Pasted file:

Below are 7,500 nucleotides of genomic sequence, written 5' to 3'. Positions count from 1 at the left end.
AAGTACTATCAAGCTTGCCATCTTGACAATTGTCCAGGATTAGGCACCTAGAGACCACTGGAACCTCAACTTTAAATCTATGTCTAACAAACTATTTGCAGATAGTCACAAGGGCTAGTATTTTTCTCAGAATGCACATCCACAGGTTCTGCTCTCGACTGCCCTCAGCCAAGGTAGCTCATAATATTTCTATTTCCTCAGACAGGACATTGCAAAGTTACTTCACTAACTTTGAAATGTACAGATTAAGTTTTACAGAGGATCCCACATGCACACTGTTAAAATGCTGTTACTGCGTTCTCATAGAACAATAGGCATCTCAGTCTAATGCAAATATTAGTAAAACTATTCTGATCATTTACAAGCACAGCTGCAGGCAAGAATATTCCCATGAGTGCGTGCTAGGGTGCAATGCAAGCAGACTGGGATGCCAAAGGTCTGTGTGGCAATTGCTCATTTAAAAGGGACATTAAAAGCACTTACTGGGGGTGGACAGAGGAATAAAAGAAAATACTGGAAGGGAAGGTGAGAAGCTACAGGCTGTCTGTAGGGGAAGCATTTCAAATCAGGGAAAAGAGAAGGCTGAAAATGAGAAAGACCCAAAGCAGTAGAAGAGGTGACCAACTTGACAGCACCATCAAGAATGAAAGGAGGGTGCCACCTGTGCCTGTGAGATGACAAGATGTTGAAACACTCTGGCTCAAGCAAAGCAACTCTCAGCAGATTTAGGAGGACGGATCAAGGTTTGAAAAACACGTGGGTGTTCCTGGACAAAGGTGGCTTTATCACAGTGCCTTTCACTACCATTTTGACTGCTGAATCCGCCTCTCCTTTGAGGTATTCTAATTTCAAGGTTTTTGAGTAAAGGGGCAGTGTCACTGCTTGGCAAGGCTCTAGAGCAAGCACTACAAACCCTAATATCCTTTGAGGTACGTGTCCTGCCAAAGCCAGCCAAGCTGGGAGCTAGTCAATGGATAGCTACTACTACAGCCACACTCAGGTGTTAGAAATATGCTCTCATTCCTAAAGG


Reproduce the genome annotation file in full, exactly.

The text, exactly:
Below are 7,500 nucleotides of genomic sequence, written 5' to 3'. Positions count from 1 at the left end.
AAGTACTATCAAGCTTGCCATCTTGACAATTGTCCAGGATTAGGCACCTAGAGACCACTGGAACCTCAACTTTAAATCTATGTCTAACAAACTATTTGCAGATAGTCACAAGGGCTAGTATTTTTCTCAGAATGCACATCCACAGGTTCTGCTCTCGACTGCCCTCAGCCAAGGTAGCTCATAATATTTCTATTTCCTCAGACAGGACATTGCAAAGTTACTTCACTAACTTTGAAATGTACAGATTAAGTTTTACAGAGGATCCCACATGCACACTGTTAAAATGCTGTTACTGCGTTCTCATAGAACAATAGGCATCTCAGTCTAATGCAAATATTAGTAAAACTATTCTGATCATTTACAAGCACAGCTGCAGGCAAGAATATTCCCATGAGTGCGTGCTAGGGTGCAATGCAAGCAGACTGGGATGCCAAAGGTCTGTGTGGCAATTGCTCATTTAAAAGGGACATTAAAAGCACTTACTGGGGGTGGACAGAGGAATAAAAGAAAATACTGGAAGGGAAGGTGAGAAGCTACAGGCTGTCTGTAGGGGAAGCATTTCAAATCAGGGAAAAGAGAAGGCTGAAAATGAGAAAGACCCAAAGCAGTAGAAGAGGTGACCAACTTGACAGCACCATCAAGAATGAAAGGAGGGTGCCACCTGTGCCTGTGAGATGACAAGATGTTGAAACACTCTGGCTCAAGCAAAGCAACTCTCAGCAGATTTAGGAGGACGGATCAAGGTTTGAAAAACACGTGGGTGTTCCTGGACAAAGGTGGCTTTATCACAGTGCCTTTCACTACCATTTTGACTGCTGAATCCGCCTCTCCTTTGAGGTATTCTAATTTCAAGGTTTTTGAGTAAAGGGGCAGTGTCACTGCTTGGCAAGGCTCTAGAGCAAGCACTACAAACCCTAATATCCTTTGAGGTACGTGTCCTGCCAAAGCCAGCCAAGCTGGGAGCTAGTCAATGGATAGCTACTACTACAGCCACACTCAGGTGTTAGAAATATGCTCTCATTCCTAAAGG